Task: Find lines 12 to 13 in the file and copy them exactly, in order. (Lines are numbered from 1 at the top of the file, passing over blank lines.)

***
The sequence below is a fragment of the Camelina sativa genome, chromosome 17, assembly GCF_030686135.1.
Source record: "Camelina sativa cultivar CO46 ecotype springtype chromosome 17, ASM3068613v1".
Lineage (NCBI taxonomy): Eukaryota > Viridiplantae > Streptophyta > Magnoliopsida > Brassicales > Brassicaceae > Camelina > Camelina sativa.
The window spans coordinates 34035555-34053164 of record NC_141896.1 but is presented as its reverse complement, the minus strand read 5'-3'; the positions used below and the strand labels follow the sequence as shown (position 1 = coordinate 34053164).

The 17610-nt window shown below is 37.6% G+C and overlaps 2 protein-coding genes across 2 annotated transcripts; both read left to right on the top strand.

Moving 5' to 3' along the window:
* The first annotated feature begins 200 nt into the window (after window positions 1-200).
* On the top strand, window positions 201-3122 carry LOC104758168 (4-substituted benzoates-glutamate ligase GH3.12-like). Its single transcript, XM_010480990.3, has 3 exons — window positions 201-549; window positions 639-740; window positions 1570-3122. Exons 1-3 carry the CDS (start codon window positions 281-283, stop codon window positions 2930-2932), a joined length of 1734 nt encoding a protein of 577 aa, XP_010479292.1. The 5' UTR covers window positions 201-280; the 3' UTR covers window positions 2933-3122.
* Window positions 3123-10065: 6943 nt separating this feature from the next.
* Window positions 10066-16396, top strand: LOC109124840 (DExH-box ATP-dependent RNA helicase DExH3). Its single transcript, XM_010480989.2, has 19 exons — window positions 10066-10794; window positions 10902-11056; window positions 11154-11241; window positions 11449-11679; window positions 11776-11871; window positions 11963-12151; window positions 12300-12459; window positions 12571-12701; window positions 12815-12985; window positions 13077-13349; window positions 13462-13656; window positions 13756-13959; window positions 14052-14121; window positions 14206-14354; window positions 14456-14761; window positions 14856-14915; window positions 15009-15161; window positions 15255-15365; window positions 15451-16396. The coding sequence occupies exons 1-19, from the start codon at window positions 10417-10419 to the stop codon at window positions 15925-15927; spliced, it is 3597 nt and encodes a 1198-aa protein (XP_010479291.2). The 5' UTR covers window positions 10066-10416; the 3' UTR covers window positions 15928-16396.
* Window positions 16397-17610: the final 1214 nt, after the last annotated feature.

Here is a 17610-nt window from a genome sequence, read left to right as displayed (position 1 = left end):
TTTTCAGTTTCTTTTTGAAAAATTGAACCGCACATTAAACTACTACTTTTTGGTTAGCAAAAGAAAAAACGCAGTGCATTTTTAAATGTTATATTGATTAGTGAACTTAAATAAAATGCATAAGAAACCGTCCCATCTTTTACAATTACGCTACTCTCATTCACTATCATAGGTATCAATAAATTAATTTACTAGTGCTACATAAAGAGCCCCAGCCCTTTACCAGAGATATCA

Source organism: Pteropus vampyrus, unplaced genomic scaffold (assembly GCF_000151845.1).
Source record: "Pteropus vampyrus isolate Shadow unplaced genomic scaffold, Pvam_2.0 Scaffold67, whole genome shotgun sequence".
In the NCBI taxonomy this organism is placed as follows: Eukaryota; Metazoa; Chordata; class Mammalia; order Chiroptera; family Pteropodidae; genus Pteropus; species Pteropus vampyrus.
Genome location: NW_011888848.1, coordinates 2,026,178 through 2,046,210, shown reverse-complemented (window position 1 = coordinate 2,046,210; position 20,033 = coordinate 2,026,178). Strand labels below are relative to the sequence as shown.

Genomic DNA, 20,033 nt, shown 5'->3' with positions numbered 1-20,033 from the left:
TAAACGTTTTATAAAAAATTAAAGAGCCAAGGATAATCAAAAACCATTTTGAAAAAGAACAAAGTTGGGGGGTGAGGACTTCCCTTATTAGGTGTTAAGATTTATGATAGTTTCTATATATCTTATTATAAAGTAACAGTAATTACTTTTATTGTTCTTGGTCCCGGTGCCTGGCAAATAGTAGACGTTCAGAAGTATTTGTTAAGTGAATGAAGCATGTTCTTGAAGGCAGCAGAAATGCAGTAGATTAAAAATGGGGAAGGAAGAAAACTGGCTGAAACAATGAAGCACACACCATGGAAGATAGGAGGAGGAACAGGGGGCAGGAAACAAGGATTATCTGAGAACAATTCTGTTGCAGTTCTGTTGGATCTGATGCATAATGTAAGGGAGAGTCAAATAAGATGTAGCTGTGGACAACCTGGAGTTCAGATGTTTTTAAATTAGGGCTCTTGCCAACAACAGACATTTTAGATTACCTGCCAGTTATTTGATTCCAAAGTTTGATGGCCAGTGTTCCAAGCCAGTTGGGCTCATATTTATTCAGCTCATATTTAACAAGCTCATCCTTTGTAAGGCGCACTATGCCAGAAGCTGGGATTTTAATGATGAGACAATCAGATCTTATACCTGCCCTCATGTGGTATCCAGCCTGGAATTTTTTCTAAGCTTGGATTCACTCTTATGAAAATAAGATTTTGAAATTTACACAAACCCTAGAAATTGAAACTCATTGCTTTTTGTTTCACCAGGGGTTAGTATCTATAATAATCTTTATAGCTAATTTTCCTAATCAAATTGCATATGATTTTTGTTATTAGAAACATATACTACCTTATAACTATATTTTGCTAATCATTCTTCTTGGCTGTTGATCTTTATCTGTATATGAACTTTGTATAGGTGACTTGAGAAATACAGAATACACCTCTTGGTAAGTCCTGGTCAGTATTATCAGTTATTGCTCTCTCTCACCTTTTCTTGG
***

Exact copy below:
Here is a 17610-nt window from a genome sequence, read left to right as displayed (position 1 = left end):
TTTTCAGTTTCTTTTTGAAAAATTGAACCGCACATTAAACTACTACTTTTTGGTTAGCAAAAGAAAAAACGCAGTGCATTTTTAAATGTTATATTGATTAGTGAACTTAAATAAAATGCATAAGAAACCGTCCCATCTTTTACAATTACGCTACTCTCATTCACTATCATAGGTATCAATAAATTAATTTACTAGTGCTACATAAAGAGCCCCAGCCCTTTACCAGAGATATCA